Oil well reclamation services help remove oil, gas, and other substances from abandoned, buried, or otherwise degraded oil and gas production wells. Reclamation of these wells helps return land to its natural state, restoring ecological function and ecosystem services as a result.
Wells are reclaimed for a variety of reasons, including environmental protection, securing landowner interests, and economic development (Raimi et al., 2020). Reclamation of inactive and orphaned wells is becoming an important and ongoing issue for the oil and gas industry as the demand for crude oil decreases and environmental protection becomes a higher priority.
Orphaned wells, those that are not owned or operated by a company, sit abandoned for decades and can pose risks to the environment and community health. Across the United States, there are about 56,600 documented orphan wells, according to a report from the Interstate Oil and Gas Compact Commission.
Reclamation of these sites requires a lot of attention to detail and expertise. It takes years to complete, and it is critical to ensure that the well’s surface is reclaimed to match the surrounding landscape.
Costs depend on a number of factors, including the depth and type of the well, equipment required to perform the work, and the geographic area where the work is being performed. Mobilization costs and disposal fees also increase the overall cost of plugging and reclaiming a site.
Several federal and regional governments have announced programs, legislation, and incentives to plug and reclaim inactive or orphaned wells (Raimi et al., 2019). In Canada, the federal government has committed $1.7 billion CAD to plug inactive wells and support oil and gas workers in April 2020.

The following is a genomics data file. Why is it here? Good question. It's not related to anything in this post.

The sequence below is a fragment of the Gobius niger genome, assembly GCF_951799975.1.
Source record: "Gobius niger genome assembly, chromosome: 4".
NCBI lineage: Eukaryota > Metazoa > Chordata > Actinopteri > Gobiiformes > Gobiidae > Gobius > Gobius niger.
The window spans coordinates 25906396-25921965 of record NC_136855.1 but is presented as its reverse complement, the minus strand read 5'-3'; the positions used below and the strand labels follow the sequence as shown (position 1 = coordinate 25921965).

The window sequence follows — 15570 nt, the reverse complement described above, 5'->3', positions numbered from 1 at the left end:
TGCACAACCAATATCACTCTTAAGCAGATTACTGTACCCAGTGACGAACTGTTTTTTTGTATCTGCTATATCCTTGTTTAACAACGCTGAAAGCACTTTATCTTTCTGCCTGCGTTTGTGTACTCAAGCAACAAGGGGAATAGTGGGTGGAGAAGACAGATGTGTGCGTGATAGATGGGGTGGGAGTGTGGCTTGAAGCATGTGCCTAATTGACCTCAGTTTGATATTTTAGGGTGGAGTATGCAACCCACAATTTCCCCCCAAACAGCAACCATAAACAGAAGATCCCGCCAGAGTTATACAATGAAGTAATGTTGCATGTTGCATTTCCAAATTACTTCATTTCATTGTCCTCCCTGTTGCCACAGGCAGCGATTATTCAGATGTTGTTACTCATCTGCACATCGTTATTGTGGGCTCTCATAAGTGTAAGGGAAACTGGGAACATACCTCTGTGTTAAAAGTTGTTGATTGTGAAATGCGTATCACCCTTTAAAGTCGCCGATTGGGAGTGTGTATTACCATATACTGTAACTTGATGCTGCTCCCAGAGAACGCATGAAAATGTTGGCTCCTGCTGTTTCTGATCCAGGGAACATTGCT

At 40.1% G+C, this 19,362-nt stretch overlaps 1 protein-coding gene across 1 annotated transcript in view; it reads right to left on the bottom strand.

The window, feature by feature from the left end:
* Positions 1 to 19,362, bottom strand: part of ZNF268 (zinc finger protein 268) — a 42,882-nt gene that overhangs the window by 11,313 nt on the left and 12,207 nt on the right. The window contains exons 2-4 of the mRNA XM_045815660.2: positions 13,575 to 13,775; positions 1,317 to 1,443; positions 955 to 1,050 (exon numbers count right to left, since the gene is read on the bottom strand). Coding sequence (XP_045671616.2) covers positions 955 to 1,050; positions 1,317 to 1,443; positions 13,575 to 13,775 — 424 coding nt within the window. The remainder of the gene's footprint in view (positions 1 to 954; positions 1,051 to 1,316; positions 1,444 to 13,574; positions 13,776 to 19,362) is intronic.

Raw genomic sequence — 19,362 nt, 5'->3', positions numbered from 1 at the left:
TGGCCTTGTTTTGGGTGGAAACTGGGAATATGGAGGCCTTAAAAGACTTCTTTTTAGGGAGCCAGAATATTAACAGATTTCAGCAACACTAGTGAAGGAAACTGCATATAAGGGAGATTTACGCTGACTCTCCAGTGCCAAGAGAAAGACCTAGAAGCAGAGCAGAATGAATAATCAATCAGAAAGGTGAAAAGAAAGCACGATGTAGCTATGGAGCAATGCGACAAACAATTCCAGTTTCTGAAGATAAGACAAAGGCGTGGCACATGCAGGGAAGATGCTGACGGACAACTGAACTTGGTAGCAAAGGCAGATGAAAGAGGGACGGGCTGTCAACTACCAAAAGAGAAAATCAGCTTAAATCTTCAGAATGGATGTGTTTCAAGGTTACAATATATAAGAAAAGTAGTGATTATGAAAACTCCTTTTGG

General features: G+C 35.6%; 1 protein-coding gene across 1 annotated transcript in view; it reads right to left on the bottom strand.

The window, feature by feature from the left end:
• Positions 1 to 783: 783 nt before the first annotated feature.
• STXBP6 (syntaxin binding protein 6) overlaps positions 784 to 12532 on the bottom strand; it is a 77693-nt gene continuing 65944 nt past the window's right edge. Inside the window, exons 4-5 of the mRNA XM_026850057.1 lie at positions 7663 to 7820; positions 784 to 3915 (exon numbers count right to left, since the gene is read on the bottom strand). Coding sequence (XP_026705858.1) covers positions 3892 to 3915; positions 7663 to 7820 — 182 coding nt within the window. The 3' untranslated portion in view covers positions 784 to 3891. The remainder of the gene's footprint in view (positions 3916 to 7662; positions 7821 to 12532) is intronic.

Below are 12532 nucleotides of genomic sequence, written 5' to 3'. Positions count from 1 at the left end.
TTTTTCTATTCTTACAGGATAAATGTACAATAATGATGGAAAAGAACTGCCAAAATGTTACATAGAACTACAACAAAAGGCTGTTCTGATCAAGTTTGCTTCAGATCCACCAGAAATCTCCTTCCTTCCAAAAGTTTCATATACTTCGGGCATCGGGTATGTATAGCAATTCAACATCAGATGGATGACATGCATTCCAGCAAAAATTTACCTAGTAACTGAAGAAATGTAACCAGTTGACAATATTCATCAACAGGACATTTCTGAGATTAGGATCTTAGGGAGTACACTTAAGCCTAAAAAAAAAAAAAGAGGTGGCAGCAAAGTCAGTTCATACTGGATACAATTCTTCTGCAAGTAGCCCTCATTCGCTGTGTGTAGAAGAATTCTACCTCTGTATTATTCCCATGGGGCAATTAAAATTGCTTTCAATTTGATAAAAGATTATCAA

The need for well plugging and reclaiming services is increasing nationwide, as the global oil and gas industry undergoes constant boom-and-bust cycles that have left a significant inventory of inactive and orphaned wells largely unattended. In response, local and state governments are investing in these services, as they are an excellent way to reduce environmental impacts while supporting oil and gas production and employment during economic downturns.
As well as removing oil and gas from inactive or abandoned wells, reclamation of these sites helps protect the landowner’s interest by ensuring that the well’s area remains a protected environment and is used for other purposes, such as agricultural use, wildlife habitat, or recreation. The reclaimed land can be replanted with native plants and trees to establish self-sustaining vegetation, providing wildlife and crop production benefits.
These benefits are considered a value-added benefit to the owner of the land and should be valued in any assessment of the land’s environmental impact. A recent study estimated the value of these benefits to be $21 billion, or $49,000 per well.
Orphaned wells can pose serious environmental and financial risks for the community if not properly reclaimed and maintained. These risks include the loss of property values, soil contamination, and damage to groundwater supplies.
To minimize environmental impacts, the oil and gas industry and landowners must be clear about what responsibility is associated with a well’s abandonment, plugging, and remediation. This includes setting the stage for appropriate financial assurance, bonding requirements, and establishing clear timelines for abandonment, plugging, and site reclamation. These requirements are necessary to uphold the polluter-pay principle and allow for the timely removal of pollutants from a site without damaging the public’s health or the environment.